Cell and Tissue Banking

, Volume 11, Issue 2, pp 205–208 | Cite as

The implementation of nucleic acid amplification technology testing for living tissue donors

  • J. WestbyEmail author
  • R. J. Lomas
  • J. N. Kearney


There is a significant requirement within the United Kingdom for tissue grafts from living donors. To ensure safety, blood samples from these donors are tested for pathogens at donation, and at 180 days post donation. Nucleic acid amplification technology (NAT) permits more sensitive detection of pathogens in blood samples than serum antigen testing. NAT testing can be applied to samples from living tissue donors to eliminate the need to re-test these donors 180 days post-donation before grafts can be implanted. This has major financial and operational advantages for a tissue bank, and this manuscript describes how NAT testing was assessed and implemented by NHSBT Tissue Services. When compared to traditional serum antigen testing, NAT testing was more cost effective, more convenient for donors and resulted in a greater proportion of donated grafts being made available for transplant.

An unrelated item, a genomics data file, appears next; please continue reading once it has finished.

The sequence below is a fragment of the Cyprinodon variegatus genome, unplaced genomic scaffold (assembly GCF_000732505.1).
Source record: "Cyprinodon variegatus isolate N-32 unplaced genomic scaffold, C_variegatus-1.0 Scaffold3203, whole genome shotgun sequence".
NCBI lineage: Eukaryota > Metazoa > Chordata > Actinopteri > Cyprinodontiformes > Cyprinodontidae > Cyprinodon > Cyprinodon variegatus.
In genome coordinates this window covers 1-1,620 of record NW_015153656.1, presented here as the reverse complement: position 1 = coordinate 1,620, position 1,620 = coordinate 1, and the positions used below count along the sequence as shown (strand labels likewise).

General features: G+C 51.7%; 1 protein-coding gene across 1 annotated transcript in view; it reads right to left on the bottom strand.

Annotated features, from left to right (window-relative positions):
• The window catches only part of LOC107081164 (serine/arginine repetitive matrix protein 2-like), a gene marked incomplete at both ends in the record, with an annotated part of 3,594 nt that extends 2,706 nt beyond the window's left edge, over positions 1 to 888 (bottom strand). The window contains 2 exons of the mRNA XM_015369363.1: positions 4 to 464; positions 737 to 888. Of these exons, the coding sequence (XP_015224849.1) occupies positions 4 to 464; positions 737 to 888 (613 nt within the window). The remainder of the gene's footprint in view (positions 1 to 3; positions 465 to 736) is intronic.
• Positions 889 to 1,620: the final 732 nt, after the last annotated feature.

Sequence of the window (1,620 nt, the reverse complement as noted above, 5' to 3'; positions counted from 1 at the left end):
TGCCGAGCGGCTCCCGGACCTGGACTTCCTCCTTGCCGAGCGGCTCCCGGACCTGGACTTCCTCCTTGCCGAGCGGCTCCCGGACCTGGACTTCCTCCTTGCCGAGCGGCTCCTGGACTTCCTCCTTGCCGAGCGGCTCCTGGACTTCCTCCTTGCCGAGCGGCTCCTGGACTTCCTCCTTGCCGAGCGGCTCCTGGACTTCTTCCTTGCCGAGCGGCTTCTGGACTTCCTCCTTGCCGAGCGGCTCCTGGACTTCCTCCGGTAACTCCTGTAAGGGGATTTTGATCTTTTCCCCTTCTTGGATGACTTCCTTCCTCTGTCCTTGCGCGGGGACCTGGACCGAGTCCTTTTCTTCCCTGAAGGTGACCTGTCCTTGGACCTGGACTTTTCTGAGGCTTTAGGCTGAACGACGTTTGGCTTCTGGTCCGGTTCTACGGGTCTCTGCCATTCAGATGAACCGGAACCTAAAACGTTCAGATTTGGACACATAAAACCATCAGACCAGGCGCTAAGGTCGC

Nucleic acid amplification technology (NAT) Tissue Services (TS) Femoral head Amniotic membrane Blood testing Donors 



We would like to thank NHSBT Brentwood Testing Laboratory, especially Steven Tassen for all their hard work, which enabled NAT testing to be implemented with TS.


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Copyright information

© Springer Science+Business Media B.V. 2009

Authors and Affiliations

  1. 1.National Health Service Blood and Transplant (NHSBT) Tissue ServicesSpeke, LiverpoolUK

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